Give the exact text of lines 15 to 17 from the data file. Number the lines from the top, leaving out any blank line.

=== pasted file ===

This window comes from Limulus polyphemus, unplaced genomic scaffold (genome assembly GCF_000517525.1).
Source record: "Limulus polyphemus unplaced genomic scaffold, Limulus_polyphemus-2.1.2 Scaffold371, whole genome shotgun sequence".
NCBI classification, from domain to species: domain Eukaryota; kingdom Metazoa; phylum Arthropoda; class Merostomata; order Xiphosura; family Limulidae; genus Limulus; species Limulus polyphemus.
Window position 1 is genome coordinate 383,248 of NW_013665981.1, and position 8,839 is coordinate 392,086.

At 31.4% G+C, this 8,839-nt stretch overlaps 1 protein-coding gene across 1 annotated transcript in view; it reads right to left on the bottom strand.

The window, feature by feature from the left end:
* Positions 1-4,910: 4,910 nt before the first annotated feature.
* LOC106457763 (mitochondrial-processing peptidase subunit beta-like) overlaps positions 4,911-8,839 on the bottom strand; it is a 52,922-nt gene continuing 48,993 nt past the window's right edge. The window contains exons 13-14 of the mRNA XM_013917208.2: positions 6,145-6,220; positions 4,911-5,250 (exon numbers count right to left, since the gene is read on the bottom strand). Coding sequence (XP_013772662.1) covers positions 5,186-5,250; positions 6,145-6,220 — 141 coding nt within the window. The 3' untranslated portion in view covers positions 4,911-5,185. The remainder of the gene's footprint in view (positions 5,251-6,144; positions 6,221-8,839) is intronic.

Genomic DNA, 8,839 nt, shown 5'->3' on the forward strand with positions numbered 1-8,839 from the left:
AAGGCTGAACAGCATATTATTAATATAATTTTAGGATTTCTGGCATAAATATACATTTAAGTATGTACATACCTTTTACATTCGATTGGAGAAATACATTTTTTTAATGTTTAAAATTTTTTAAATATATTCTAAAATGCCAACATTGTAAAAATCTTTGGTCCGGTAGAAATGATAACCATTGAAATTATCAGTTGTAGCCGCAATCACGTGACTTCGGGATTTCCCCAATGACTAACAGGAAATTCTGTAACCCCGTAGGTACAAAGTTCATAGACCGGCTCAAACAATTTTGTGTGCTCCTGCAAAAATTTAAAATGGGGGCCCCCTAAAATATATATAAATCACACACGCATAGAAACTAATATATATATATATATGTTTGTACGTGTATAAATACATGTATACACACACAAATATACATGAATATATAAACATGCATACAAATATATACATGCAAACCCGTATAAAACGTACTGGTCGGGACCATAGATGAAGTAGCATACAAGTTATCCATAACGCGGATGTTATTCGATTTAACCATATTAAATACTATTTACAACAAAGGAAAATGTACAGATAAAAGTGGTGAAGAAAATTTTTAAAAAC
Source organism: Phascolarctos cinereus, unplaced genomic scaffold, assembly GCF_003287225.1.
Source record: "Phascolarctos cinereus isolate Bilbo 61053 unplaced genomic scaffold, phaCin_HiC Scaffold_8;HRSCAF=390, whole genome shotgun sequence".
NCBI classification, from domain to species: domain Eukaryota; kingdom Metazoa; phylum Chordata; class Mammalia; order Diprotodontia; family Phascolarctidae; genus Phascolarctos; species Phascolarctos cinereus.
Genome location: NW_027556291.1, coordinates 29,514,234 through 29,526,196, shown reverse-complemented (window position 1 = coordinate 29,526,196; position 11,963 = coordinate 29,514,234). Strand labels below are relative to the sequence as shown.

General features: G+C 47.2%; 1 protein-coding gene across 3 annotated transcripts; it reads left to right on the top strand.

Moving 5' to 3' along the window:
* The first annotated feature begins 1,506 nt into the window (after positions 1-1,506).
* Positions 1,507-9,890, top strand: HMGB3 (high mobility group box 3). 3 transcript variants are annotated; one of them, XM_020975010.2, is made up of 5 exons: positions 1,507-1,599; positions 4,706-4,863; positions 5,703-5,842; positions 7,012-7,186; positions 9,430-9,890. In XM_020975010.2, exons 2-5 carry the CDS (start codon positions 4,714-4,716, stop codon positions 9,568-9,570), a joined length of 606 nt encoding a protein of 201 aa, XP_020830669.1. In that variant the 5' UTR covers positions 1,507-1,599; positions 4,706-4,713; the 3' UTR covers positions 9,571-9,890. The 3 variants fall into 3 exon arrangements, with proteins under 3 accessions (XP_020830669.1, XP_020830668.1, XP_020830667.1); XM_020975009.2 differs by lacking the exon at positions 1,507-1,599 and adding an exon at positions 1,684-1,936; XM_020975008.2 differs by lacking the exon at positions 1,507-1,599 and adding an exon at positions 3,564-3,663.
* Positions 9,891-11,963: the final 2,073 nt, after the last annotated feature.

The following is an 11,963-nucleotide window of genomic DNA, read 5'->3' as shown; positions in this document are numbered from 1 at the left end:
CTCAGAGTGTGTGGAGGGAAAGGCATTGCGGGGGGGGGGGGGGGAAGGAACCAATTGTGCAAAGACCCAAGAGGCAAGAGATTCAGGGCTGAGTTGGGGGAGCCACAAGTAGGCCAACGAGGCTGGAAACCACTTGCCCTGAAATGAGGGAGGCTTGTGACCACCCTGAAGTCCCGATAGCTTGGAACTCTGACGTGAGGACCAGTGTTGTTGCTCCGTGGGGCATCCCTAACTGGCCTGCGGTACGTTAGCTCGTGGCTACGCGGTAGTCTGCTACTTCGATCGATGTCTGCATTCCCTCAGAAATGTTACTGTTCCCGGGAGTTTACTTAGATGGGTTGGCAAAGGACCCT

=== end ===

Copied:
General features: G+C 47.2%; 1 protein-coding gene across 3 annotated transcripts; it reads left to right on the top strand.

Moving 5' to 3' along the window:
* The first annotated feature begins 1,506 nt into the window (after positions 1-1,506).